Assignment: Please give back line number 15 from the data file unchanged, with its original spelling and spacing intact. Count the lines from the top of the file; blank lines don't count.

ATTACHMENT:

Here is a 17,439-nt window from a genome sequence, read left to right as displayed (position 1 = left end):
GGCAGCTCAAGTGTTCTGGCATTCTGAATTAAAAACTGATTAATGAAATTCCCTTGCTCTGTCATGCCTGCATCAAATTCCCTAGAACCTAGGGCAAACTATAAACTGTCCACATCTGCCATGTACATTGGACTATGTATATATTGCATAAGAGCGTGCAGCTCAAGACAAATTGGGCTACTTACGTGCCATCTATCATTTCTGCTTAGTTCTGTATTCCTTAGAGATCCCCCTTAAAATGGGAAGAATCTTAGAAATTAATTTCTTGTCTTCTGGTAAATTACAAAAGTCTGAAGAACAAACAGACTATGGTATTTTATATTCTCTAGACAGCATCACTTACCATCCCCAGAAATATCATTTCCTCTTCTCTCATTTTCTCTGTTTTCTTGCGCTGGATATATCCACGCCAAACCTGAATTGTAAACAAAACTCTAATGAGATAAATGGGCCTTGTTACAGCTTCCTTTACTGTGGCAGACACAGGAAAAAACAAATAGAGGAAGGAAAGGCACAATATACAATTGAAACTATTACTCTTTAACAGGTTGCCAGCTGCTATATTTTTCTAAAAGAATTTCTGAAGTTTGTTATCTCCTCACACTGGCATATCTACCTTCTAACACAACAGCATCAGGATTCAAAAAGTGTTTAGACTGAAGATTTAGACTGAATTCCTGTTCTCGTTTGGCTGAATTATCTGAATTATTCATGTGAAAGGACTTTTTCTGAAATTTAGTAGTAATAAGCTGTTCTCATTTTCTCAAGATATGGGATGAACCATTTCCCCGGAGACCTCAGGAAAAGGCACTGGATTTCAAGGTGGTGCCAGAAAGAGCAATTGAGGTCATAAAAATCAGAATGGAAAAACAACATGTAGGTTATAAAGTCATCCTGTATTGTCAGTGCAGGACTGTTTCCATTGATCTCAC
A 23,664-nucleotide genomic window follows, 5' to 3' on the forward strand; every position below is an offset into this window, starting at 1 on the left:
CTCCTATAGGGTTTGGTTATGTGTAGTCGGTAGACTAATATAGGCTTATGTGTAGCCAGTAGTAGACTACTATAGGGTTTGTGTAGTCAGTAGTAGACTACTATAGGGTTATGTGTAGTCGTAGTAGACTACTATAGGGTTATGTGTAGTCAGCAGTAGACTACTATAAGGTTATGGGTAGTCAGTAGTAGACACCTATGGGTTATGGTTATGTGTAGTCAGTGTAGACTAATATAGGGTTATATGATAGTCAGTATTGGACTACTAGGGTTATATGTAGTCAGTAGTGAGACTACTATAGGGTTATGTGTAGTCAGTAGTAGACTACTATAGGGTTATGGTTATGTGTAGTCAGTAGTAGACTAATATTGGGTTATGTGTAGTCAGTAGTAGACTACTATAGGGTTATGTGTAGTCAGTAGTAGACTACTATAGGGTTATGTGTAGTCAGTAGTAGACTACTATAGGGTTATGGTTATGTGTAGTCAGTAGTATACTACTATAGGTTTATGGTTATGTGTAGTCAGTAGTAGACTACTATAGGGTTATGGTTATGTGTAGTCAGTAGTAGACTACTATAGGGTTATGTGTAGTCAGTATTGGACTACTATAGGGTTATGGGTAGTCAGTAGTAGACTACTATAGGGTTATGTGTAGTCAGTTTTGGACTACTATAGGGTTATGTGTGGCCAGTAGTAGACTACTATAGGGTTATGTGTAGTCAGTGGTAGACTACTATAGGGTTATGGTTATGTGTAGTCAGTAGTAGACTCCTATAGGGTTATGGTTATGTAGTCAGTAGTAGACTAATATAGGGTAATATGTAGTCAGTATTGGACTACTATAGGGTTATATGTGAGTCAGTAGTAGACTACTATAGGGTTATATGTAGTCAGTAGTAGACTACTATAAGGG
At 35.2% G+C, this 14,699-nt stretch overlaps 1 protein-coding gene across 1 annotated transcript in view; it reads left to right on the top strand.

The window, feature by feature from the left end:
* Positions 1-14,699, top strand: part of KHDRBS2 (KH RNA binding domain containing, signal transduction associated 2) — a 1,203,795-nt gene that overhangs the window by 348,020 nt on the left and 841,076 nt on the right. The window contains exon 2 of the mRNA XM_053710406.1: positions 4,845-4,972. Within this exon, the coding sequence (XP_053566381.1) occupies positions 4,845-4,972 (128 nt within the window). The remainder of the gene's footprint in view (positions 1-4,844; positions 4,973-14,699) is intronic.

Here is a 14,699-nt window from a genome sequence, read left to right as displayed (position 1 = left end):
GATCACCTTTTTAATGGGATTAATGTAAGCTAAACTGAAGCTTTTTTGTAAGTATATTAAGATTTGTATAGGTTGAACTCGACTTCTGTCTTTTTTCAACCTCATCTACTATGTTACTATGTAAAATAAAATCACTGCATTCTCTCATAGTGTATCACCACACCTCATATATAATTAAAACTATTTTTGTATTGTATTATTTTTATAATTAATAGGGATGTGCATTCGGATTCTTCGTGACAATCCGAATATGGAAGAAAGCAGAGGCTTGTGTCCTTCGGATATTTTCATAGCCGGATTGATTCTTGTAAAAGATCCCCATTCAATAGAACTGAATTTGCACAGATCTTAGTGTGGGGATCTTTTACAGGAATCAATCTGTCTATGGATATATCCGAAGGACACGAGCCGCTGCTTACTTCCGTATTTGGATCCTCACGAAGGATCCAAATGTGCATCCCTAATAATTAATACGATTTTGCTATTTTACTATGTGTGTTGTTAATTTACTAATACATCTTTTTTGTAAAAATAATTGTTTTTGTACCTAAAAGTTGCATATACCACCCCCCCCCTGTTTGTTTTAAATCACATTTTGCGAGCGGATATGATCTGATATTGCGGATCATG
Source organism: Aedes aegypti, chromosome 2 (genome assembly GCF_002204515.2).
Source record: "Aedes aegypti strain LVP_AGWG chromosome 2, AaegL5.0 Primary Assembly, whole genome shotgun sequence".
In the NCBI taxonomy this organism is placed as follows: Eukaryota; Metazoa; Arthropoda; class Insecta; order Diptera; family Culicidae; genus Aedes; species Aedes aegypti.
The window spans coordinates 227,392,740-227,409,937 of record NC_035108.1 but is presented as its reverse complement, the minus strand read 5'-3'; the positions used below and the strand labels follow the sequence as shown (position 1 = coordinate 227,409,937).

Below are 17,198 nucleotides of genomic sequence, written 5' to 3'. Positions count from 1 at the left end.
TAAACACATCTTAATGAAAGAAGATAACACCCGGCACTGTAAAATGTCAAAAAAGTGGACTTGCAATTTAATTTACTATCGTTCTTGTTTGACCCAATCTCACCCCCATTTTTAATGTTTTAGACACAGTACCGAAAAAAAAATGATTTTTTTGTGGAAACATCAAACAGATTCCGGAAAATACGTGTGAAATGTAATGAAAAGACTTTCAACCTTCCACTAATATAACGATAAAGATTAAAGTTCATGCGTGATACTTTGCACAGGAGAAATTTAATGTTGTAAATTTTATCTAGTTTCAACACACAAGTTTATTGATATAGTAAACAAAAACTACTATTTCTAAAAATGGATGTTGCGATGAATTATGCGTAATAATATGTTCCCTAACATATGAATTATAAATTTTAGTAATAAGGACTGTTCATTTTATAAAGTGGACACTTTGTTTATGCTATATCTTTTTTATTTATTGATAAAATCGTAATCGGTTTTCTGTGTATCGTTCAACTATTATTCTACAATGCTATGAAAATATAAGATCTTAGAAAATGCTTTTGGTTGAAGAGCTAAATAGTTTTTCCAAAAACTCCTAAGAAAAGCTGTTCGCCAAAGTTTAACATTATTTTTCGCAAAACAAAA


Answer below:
TAAACACATCTTAATGAAAGAAGATAACACCCGGCACTGTAAAATGTCAAAAAAGTGGACTTGCAATTTAATTTACTATCGTTCTTGTTTGACCCAATCTCACCCCCATTTTTAATGTTTTAGACACAGTACCGAAAAAAAAATGATTTTTTTGTGGAAACATCAAACAGATTCCGGAAAATACGTGTGAAATGTAATGAAAAGACTTTCAACCTTCCACTAATATAACGATAAAGATTAAAGTTCATGCGTGATACTTTGCACAGGAGAAATTTAATGTTGTAAATTTTATCTAGTTTCAACACACAAGTTTATTGATATAGTAAACAAAAACTACTATTTCTAAAAATGGATGTTGCGATGAATTATGCGTAATAATATGTTCCCTAACATATGAATTATAAATTTTAGTAATAAGGACTGTTCATTTTATAAAGTGGACACTTTGTTTATGCTATATCTTTTTTATTTATTGATAAAATCGTAATCGGTTTTCTGTGTATCGTTCAACTATTATTCTACAATGCTATGAAAATATAAGATCTTAGAAAATGCTTTTGGTTGAAGAGCTAAATAGTTTTTCCAAAAACTCCTAAGAAAAGCTGTTCGCCAAAGTTTAACATTATTTTTCGCAAAACAAAA